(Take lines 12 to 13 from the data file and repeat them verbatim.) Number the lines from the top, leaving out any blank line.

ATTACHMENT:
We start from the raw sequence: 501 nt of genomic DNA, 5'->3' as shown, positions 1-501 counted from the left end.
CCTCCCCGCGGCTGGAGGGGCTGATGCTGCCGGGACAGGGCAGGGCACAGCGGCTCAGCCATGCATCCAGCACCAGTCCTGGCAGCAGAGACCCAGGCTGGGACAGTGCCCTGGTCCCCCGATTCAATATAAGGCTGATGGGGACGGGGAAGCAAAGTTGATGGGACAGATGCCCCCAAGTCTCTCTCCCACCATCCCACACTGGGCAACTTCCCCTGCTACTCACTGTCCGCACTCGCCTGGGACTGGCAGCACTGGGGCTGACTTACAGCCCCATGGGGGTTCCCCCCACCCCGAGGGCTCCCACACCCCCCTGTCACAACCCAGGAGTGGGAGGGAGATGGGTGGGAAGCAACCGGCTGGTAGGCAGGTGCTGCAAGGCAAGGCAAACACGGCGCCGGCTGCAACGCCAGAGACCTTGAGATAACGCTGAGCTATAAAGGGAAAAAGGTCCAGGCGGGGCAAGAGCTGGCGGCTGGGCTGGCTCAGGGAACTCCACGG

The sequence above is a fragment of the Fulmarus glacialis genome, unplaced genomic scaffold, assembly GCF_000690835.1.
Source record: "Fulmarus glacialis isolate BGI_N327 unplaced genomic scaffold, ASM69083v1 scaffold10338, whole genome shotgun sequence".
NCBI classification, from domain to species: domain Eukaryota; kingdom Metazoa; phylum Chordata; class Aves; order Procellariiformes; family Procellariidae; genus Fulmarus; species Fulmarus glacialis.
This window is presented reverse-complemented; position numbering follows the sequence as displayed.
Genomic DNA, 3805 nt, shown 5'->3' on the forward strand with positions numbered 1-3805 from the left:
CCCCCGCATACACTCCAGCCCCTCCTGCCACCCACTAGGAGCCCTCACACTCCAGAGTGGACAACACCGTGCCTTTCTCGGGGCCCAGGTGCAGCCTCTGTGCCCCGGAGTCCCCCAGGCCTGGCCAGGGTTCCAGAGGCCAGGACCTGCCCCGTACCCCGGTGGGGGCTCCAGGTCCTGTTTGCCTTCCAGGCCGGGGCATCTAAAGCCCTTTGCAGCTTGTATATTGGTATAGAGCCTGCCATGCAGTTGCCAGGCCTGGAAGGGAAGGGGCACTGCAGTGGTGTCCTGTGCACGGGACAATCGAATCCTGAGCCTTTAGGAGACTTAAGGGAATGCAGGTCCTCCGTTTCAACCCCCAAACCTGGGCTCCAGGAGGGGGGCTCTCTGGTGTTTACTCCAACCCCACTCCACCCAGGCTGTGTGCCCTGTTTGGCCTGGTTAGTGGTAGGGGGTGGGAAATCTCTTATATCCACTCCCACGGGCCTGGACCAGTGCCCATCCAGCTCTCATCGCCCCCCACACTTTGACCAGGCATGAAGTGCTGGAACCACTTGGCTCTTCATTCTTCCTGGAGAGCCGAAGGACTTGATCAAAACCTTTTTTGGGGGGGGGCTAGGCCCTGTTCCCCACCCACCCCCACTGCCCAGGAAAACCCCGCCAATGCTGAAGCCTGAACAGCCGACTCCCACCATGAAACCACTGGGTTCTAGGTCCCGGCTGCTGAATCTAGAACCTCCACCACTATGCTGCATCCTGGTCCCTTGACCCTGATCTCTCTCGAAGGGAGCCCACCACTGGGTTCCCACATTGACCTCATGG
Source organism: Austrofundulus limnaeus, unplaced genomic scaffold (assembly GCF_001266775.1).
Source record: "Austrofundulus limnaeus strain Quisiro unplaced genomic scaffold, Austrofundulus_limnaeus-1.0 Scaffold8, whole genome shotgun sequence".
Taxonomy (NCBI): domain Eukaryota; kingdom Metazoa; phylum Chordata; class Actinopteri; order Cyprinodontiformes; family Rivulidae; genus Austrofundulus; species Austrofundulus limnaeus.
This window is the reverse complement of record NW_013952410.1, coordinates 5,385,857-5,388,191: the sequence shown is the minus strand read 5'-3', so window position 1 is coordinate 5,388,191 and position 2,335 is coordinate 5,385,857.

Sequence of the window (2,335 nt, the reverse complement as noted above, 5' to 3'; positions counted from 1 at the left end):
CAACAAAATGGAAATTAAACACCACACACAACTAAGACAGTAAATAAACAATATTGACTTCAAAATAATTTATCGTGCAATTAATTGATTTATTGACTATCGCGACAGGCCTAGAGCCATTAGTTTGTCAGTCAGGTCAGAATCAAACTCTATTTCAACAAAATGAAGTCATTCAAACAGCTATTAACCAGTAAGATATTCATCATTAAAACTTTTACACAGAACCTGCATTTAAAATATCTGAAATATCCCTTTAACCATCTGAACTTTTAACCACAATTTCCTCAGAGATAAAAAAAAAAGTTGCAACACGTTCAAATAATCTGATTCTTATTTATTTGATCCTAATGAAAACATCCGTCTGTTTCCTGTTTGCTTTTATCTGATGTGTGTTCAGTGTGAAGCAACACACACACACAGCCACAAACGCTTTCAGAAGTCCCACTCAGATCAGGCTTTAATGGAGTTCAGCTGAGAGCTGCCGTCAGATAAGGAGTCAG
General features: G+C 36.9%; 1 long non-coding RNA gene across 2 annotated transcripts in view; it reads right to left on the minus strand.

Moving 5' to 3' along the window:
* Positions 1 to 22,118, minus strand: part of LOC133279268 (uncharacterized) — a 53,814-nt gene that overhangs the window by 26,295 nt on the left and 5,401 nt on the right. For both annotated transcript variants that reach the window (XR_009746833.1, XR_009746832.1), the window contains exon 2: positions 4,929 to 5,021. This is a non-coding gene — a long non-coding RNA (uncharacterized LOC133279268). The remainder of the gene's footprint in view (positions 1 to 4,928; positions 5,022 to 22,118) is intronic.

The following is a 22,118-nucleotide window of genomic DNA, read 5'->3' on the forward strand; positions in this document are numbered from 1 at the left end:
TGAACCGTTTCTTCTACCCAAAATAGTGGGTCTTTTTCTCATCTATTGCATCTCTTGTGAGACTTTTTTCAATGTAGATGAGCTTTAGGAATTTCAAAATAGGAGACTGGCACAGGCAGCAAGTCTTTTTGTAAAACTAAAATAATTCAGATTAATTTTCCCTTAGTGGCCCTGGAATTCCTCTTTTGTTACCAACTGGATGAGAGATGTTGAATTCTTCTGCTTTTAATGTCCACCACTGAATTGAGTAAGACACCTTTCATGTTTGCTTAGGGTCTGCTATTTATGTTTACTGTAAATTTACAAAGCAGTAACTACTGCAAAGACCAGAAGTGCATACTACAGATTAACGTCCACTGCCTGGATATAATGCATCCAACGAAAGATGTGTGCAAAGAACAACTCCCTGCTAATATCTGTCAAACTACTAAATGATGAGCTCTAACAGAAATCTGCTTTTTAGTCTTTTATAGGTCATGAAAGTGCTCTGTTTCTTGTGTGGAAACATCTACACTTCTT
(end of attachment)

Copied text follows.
This window is the reverse complement of record NW_013952410.1, coordinates 5,385,857-5,388,191: the sequence shown is the minus strand read 5'-3', so window position 1 is coordinate 5,388,191 and position 2,335 is coordinate 5,385,857.

Sequence of the window (2,335 nt, the reverse complement as noted above, 5' to 3'; positions counted from 1 at the left end):